Eating Invasives: Delicious or Dangerous?

By Matt Miller, The Nature Conservancy

Warm spring days evoke a strong memory of my grandmother. She’s hunched over the yard, seemingly picking randomly at the grass. Her short stature and rapid movements give the appearance of a dervish. She grips at a plant, plucks and plops it into the bucket, then moves a short distance away to resume her harvest.

My grandmother collected dandelions, a spring bounty she served with a bacon dressing. The bitter greens were not unlike spinach or kale, bitter yet tasty. My grandfather used the flowers to make a potent wine.

This time of year, I so often encounter dandelions shriveled from hefty doses of herbicide. Recalling my grandmother, it seems a waste: here are delicious, nutritious greens that could be providing some free meals. Instead, they’ve become toxic reminders of the so-called “war on weeds“—the scorched earth approach to invasive control favored by both surburban lawn owners and conservationists.

Why aren’t we instead looking at some non-native, invasive species as a sustainable source for fresh, local food?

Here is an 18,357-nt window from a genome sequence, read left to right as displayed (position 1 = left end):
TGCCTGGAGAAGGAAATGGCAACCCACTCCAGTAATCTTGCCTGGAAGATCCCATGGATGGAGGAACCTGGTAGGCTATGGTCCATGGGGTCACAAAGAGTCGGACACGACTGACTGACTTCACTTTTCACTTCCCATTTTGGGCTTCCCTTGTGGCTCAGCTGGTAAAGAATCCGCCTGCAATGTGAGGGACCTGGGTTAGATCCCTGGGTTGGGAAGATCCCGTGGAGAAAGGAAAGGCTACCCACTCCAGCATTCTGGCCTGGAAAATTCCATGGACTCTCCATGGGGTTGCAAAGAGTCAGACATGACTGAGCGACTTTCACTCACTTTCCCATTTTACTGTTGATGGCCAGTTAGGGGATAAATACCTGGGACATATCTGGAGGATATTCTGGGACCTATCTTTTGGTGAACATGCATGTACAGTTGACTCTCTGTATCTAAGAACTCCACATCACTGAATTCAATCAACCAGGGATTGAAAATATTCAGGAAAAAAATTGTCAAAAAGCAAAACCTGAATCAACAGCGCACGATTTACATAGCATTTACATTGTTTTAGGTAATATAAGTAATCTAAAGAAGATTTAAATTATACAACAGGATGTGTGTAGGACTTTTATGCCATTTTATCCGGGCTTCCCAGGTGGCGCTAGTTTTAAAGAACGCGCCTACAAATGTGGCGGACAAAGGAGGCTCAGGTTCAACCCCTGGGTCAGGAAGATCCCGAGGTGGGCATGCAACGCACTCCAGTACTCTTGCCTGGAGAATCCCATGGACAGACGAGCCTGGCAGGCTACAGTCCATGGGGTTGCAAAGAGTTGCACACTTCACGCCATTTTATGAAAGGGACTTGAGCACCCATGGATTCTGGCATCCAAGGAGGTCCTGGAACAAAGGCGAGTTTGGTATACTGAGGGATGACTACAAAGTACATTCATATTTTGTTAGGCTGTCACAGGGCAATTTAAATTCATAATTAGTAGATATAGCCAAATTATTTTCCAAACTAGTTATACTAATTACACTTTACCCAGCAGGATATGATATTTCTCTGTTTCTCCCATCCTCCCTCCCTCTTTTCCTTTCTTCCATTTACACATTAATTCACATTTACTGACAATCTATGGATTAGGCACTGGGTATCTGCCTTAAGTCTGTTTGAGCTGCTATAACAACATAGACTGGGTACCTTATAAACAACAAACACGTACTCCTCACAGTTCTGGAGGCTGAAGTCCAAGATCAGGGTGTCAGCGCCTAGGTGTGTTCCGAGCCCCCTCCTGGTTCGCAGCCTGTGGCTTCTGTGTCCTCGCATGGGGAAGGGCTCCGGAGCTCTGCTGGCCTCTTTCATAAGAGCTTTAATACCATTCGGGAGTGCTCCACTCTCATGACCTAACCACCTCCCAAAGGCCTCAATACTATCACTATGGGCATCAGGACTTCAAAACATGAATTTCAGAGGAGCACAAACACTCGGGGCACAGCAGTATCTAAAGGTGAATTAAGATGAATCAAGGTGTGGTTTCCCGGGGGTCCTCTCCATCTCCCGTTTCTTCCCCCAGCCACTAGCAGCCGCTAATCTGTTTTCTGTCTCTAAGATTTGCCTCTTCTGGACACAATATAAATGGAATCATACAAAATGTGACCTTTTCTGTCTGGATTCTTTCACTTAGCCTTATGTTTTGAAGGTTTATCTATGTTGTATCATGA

The idea is popular. Books like Jackson Landers‘ upcoming Eating Aliens encourage local foodies to eat such invasives as iguanas and nutrias. Marine conservationists have launched campaigns to encourage restaurants to carry lionfish, a species devastating coral reefs. Even governments have urged their citizens to eat non-native gray squirrels (in Britain) and camels (in Australia).

As history shows, people can certainly eat their way through populations of species. As such, eating invasives doesn’t only provide good food, it’s good conservation.

Or is it?

An upcoming paper by ecologist Martin Nunez and others to be published in Conservation Letters, the journal of the Society of Conservation Biology, encourages skepticism to this approach. In the paper, they argue that encouraging people to eat invasives may have unintended consequences. There’s a real risk, the authors argue, that people will start actually liking said invasives.

Entrepreneurs could develop markets for them; hunters could enjoy pursuing them. Invasives could become a part of the local culture. As a review in Conservation Magazine points out, native Hawaiians often oppose eradication measures for non-native pigs because pig hunting and eating is so clearly linked to their culture.

I can relate: On a recent weekend, my friends and organic gardeners Clay and Josie Erskine asked me to their farm to hunt the non-native (in Idaho) wild turkeys that had begun raiding their gardens. As we looked across their farm, ring-necked pheasants ran from the kale patch. Valley quail called from literally every corner of the property.